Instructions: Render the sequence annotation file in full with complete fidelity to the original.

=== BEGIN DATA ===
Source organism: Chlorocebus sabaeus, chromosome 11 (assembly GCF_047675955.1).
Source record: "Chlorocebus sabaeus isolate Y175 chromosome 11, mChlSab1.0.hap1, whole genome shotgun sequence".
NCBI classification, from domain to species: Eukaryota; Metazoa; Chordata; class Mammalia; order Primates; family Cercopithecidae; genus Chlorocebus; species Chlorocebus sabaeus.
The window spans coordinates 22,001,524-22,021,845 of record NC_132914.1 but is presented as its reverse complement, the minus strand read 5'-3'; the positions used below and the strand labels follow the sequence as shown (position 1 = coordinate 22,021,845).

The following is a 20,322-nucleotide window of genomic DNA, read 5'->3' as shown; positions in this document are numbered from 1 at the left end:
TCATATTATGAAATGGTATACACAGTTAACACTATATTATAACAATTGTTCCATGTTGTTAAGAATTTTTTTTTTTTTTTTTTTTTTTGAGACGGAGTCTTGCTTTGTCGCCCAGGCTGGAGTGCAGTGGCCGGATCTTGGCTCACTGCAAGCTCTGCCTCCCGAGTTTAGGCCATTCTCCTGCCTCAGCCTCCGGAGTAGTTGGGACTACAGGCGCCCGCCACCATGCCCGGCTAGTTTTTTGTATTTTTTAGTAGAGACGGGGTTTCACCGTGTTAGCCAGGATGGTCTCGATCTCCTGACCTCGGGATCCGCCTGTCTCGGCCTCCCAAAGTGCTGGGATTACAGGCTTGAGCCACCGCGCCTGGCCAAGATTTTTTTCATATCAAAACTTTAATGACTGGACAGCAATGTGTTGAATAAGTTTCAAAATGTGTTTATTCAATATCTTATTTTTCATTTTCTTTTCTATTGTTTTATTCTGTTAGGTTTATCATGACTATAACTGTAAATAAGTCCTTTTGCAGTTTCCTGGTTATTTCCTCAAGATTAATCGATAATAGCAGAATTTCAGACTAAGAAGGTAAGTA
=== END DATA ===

Source organism: Chlorocebus sabaeus, chromosome 11 (assembly GCF_047675955.1).
Source record: "Chlorocebus sabaeus isolate Y175 chromosome 11, mChlSab1.0.hap1, whole genome shotgun sequence".
NCBI classification, from domain to species: Eukaryota; Metazoa; Chordata; class Mammalia; order Primates; family Cercopithecidae; genus Chlorocebus; species Chlorocebus sabaeus.
The window spans coordinates 22,001,524-22,021,845 of record NC_132914.1 but is presented as its reverse complement, the minus strand read 5'-3'; the positions used below and the strand labels follow the sequence as shown (position 1 = coordinate 22,021,845).

The following is a 20,322-nucleotide window of genomic DNA, read 5'->3' as shown; positions in this document are numbered from 1 at the left end:
TCATATTATGAAATGGTATACACAGTTAACACTATATTATAACAATTGTTCCATGTTGTTAAGAATTTTTTTTTTTTTTTTTTTTTTTGAGACGGAGTCTTGCTTTGTCGCCCAGGCTGGAGTGCAGTGGCCGGATCTTGGCTCACTGCAAGCTCTGCCTCCCGAGTTTAGGCCATTCTCCTGCCTCAGCCTCCGGAGTAGTTGGGACTACAGGCGCCCGCCACCATGCCCGGCTAGTTTTTTGTATTTTTTAGTAGAGACGGGGTTTCACCGTGTTAGCCAGGATGGTCTCGATCTCCTGACCTCGGGATCCGCCTGTCTCGGCCTCCCAAAGTGCTGGGATTACAGGCTTGAGCCACCGCGCCTGGCCAAGATTTTTTTCATATCAAAACTTTAATGACTGGACAGCAATGTGTTGAATAAGTTTCAAAATGTGTTTATTCAATATCTTATTTTTCATTTTCTTTTCTATTGTTTTATTCTGTTAGGTTTATCATGACTATAACTGTAAATAAGTCCTTTTGCAGTTTCCTGGTTATTTCCTCAAGATTAATCGATAATAGCAGAATTTCAGACTAAGAAGGTAAGTA